So for example, you buy 100 pairs of sneakers. They all cost $25 including tax. Does it matter how much of that is tax? The money is spent, the government taxes its cut, and you have done your duties as a tax paying citizen.

The biggest problem with how the USA does its taxes is that it is in your face. No other country has huge industries based on taxes (HR BLOCK, TURBO TAX, IRS) as we do. We don't even put the price of tax in the items we purchase. So when we go to the cash register, we don't know what things cost (unless you are good at mental math or carry a calculator). The price should be the price, labeled including taxes. Nothing more, nothing less.

That is part of the reason we, as Americans, have such an aversion to taxes. We see them where ever we go. Look at your gas pump, look at your phone bill, etc. The price is the price, and that should be what is told to people. When I call AT&T for a phone, they tell me it is $14.99 - that should be what I am paying, not $25.64 due to taxes and fees. Then they need to tell me the cost is $25.64. That way I can make my determination with all the information - and not with only have the information in the free market economy.

Oh well. Rant done :)

Anonymous said...

The other type of consumption tax that I've heard of is a graduated sales tax. The way it would work is that different types of goods and services are taxed at different rates. The basic necessities of life (real food, medicines, basic clothing) would have no sales tax assessed at all. Items and services farther up the non-necessity/luxury scale would be assessed higher and higher sales tax. So if you buy a music CD, you'd pay, oh say 8% tax. Junk foods and prepared foods might carry a 15% sales tax. If you buy a fur coat or have a swimming pool installed, you'd pay maybe 70% sales tax. Buy a yacht and you might pay 100% sales tax.

I'm sure there are plenty of problems and potential loopholes to this tax scheme. But I have to admit that the basic idea sounded pretty good to me. I think it would be a good tool to make people stop and think about what's a want and what's a real need. It might produce a nation of more mindful consumers.

Anonymous said...

I think Consumption tax rate remains at one of the lowest rates among the thirty members of the OECD.

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Mad Cat Mom said...

I disagree with the consumption tax because it clearly depends on what the taxpayer is consuming. I make 85k a year and I'm only able to save roughly 5-7k after my 401k is maxed. It's not because I'm dripping with designer clothing, but rather that I'm supporting myself and a law student, paying tuition out of pocket, and paying off my own 50k in student loan debt. Believe me - the only thing consumed in this house is a huge stack of Cup-o-Noodles.

I can also see this affecting wealthier families. As it stands now, the ultra-wealthy are encouraged to participate in many philanthropic adventures because it gives them a very large tax deduction. If you reward vast savings with even bigger tax breaks, it discourages philanthropy. That would devastate a lot of charitable organizations as their main benefactors are the ultra-wealthy.

From a corporate (and consumer as well) perspective, banks depend on a delicate balance between deposits and credit lending. Deposit rates are determined by the profit margin between the cost to borrow money from consumers (CD rates) vs. the rate the banks can charge to lend it back out (mortgages, credit cards, business loans, etc). If a consumer has a larger savings account, they generally tend to pay for things out-of-pocket rather than financing the purchase. It decreases the demand for loans, thus decreasing the amount of cash the bank NEEDS to keep on its books to cover the loans it is underwriting. If a bank gets in the position where it has more money on deposit than it needs - it cuts the CD rates. You end up with lower CD rates that are grossly outpaced by inflation and your hard-earned (and saved) money is not worth the same amount it would be in 10 years.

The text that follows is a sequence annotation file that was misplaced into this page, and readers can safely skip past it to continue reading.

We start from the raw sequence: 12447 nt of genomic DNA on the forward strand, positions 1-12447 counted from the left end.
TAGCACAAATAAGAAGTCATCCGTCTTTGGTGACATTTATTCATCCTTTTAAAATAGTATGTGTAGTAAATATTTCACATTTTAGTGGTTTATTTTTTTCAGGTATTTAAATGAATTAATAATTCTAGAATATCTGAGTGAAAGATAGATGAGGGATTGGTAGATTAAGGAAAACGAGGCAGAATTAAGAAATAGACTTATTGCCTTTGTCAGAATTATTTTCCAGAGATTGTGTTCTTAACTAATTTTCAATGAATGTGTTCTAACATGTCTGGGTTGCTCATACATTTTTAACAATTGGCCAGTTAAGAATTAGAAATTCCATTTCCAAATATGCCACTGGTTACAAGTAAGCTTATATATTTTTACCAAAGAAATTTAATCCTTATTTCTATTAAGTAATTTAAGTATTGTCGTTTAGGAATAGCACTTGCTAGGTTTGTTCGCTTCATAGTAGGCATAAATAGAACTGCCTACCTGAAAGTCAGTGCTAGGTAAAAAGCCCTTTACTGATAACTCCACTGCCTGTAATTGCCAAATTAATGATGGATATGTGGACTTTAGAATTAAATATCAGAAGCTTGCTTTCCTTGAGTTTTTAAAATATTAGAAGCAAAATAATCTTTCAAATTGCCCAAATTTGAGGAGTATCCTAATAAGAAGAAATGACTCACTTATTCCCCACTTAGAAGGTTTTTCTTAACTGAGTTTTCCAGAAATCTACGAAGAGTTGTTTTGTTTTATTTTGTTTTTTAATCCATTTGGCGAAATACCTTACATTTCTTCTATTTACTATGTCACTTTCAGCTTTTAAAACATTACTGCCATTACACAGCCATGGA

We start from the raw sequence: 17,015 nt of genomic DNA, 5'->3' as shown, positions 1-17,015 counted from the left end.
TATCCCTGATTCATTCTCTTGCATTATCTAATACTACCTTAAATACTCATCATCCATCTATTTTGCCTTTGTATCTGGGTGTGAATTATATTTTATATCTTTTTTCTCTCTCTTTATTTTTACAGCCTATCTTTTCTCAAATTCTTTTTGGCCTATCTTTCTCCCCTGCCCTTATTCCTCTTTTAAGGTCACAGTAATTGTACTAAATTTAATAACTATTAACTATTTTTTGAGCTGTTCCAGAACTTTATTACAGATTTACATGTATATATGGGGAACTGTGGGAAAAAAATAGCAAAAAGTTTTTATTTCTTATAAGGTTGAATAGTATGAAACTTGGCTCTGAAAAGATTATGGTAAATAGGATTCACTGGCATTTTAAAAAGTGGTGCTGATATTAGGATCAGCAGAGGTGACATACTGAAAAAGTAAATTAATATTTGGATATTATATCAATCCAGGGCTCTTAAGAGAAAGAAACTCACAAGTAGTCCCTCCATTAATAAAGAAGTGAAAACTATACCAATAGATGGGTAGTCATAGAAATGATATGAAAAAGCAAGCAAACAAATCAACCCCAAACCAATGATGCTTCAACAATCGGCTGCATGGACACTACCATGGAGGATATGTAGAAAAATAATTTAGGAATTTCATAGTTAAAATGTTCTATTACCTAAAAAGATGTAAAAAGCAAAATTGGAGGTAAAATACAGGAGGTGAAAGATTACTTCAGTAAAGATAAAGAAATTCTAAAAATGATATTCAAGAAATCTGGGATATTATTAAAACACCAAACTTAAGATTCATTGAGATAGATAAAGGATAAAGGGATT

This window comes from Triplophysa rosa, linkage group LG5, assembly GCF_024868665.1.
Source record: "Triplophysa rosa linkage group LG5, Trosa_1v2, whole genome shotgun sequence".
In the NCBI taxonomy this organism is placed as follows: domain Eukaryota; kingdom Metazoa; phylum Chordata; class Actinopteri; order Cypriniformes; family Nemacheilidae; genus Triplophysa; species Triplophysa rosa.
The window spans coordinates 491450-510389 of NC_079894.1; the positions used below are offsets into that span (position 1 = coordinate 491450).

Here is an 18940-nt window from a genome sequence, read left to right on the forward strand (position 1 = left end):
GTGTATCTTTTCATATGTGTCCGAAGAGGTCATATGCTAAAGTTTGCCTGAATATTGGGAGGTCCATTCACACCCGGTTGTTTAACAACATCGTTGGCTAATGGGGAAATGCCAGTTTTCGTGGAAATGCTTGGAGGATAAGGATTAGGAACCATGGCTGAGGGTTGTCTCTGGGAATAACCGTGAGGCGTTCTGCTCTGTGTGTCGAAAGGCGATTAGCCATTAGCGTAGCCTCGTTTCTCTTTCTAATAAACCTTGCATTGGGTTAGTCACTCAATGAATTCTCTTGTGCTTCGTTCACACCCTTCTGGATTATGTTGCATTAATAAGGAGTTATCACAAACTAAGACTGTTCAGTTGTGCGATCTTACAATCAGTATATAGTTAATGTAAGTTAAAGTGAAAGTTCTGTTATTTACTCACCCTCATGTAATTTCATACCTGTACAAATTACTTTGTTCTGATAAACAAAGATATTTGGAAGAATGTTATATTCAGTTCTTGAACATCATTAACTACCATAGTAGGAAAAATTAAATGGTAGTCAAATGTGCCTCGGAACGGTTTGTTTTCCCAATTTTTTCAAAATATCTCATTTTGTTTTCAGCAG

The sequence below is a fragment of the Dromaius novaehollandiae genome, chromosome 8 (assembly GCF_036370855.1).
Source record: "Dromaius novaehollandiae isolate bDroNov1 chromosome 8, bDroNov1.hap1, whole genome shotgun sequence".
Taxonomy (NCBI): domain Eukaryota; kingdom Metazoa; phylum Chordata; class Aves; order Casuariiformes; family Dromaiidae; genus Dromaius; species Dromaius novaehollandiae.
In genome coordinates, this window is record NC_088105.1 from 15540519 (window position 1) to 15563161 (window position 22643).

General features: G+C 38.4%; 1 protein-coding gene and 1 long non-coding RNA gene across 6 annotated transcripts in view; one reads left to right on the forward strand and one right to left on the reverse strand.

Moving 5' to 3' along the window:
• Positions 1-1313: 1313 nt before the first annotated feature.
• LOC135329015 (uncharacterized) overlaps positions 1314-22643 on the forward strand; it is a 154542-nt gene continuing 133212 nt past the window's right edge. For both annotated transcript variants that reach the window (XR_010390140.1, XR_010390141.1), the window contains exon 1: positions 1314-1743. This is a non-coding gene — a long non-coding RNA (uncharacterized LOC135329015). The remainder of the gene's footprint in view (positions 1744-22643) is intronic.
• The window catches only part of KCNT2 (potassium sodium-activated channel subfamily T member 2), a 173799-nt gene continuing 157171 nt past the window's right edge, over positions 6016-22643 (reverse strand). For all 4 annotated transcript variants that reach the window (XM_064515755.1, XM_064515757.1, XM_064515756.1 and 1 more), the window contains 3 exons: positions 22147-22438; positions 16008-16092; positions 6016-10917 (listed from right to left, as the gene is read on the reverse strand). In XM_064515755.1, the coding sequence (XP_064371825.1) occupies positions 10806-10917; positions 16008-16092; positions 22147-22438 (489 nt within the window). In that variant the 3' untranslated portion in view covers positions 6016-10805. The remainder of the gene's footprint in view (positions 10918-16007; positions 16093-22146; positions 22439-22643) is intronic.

The consumption tax, in theory, would be a great thing to curb the ridiculous spending of the ultra-wealthy, however it allows a lot of wiggle room to also punish those who are on a tight budget or try to avoid paying interest on their goods!

Anonymous said...

It’s not as radical as it sounds: it would eliminate double-taxation of dividends, attract job-creating investment capital from around the world, and help Canada to close some of its prosperity gap with the USA.

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Anonymous said...

hey folks another hair brained scheme to make the rich richer and poor poorer. rich people hoard wealth. thats why they are rich. they don't invest unless a high enough tax structure exists that forces them to make more money to maintain and or incresase their wealth. flat tax fair tax are nothing more than guaranteed ways to destroy our country. eventually you keep crushing the little guy he gets togehter with his buddies and starts killing all the rich folks. pay attention to what is going on around the world fools.

Anonymous said...

My god most of the comments on this blog are stupid. A consumption tax would be far better than an income tax. You seem to be forgetting the bottom line of what a consumption tax does: it gives the taxpayer more control over their tax burden. Don't want to pay higher taxes? Then don't consume. It also re-aligns the corporate sector with the taxpayer rather than a competing interest, as any massive drop in consumption because of tax policy would be something they want to avoid. The notion that somehow taxes is what generates the motive to generate wealth is idiotic. Thank god none of you are in charge of economic policy, as it would be far worse. The only challenge that a consumption tax presents is creating one that doesn't unduly burden the lower income end (who are buying necessities over luxuries -- and I mean those terms in the strict sense, not the "but I can't live without it" sense that so many of us apply to things we don't really need). And that's only a problem because we refuse to ever entertain the notion of reducing the size of government.

But the comemnts on this post are just beyond comprehension.